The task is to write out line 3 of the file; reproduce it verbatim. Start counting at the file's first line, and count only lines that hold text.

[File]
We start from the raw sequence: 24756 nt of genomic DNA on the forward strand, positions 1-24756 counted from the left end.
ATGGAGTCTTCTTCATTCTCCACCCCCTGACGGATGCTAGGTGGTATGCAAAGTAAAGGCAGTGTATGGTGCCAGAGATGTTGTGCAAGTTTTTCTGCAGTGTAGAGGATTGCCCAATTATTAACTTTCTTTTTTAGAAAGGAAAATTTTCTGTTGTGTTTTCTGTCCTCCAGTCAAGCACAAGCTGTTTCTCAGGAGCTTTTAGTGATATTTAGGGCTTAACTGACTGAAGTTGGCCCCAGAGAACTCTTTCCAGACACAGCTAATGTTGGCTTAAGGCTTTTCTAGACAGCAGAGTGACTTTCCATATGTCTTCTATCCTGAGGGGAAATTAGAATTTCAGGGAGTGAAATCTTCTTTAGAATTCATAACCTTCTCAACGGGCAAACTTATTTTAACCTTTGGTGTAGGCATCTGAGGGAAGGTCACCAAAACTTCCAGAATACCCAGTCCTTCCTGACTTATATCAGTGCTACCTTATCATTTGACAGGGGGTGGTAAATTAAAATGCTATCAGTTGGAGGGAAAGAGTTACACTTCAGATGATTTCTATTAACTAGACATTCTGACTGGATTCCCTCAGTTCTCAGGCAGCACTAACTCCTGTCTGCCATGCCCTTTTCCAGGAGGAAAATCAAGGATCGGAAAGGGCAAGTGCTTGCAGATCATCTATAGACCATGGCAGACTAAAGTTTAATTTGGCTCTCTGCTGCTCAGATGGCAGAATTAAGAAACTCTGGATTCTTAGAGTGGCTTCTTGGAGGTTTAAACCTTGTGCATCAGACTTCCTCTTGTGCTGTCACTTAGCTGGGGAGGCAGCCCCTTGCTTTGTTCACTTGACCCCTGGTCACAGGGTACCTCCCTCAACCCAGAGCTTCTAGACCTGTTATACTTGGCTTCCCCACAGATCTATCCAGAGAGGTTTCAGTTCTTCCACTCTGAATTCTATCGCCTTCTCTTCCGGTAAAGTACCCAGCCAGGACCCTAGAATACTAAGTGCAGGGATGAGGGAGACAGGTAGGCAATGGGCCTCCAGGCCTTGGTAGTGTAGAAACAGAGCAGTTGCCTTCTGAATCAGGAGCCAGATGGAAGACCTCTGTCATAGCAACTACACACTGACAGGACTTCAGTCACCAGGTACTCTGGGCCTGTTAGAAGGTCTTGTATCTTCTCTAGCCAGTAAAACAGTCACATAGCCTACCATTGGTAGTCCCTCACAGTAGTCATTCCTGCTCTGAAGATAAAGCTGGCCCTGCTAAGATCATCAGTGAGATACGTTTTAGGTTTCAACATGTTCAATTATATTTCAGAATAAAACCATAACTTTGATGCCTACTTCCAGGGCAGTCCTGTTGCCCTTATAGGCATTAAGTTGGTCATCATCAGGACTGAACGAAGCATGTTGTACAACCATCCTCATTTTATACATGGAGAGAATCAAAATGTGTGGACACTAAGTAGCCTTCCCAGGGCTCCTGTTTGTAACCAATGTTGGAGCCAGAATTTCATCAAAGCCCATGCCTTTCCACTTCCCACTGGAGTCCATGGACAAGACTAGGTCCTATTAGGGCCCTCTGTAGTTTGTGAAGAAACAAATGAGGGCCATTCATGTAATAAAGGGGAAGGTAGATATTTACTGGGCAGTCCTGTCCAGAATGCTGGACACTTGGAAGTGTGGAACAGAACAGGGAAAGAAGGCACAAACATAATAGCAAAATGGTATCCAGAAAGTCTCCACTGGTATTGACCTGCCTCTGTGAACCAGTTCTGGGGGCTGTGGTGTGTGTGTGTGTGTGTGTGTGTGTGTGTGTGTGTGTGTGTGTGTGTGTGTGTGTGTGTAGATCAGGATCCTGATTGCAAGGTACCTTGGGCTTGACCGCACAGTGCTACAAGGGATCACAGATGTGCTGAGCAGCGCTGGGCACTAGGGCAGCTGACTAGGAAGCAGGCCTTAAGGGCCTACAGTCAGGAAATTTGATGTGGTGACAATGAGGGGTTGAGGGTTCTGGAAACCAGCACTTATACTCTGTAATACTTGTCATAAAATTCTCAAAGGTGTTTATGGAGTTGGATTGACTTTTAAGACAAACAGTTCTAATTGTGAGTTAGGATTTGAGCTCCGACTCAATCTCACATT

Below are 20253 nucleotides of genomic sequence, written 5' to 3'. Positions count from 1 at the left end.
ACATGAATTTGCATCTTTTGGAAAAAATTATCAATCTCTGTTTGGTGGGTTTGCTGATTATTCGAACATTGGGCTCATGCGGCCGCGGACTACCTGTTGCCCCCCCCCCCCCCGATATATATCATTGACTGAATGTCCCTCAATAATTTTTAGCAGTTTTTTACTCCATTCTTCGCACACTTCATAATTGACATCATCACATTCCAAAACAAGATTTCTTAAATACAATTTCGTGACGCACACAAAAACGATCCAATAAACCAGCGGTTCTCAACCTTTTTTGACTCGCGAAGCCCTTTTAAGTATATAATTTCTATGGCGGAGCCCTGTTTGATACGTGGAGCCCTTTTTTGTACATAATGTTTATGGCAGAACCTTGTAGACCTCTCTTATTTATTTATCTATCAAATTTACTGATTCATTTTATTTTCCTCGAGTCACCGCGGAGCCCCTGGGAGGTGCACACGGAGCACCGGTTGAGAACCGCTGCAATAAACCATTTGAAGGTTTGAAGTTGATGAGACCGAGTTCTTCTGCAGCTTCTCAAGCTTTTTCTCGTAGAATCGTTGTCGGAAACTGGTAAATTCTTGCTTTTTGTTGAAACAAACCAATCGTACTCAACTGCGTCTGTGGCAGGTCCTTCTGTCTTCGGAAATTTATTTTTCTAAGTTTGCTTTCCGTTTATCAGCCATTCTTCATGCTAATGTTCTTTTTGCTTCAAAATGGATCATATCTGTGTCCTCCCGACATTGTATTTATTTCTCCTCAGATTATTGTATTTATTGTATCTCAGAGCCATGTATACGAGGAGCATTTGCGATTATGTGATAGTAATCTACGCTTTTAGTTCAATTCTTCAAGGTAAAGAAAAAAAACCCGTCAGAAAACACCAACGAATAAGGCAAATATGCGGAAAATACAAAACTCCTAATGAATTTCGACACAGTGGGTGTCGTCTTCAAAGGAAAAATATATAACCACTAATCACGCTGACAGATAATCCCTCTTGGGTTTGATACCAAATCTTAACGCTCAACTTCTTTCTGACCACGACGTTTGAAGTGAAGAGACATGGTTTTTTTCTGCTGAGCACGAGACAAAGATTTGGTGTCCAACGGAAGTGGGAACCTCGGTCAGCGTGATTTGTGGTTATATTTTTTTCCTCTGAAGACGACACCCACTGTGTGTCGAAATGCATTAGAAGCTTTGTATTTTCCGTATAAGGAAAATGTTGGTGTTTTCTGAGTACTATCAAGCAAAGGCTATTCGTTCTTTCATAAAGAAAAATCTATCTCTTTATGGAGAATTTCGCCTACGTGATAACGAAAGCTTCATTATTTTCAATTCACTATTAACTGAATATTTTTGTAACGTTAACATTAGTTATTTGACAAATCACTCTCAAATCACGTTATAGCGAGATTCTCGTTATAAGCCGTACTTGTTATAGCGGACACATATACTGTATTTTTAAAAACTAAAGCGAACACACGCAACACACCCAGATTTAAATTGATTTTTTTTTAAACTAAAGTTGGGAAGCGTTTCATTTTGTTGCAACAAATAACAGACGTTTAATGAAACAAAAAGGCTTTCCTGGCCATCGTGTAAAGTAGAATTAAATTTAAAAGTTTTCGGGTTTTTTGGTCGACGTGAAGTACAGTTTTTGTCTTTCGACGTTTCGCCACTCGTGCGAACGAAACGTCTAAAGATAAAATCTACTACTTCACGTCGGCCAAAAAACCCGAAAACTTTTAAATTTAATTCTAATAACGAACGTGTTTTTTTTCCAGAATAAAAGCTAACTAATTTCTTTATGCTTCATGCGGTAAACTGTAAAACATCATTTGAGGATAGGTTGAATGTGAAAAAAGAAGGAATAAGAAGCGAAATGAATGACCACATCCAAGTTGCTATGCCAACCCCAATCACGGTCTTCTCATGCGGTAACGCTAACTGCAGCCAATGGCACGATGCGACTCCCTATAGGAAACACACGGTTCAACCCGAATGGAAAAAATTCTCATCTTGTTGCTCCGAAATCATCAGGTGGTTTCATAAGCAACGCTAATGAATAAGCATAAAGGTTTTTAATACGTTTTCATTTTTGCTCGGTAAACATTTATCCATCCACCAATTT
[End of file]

Below are 20253 nucleotides of genomic sequence, written 5' to 3'. Positions count from 1 at the left end.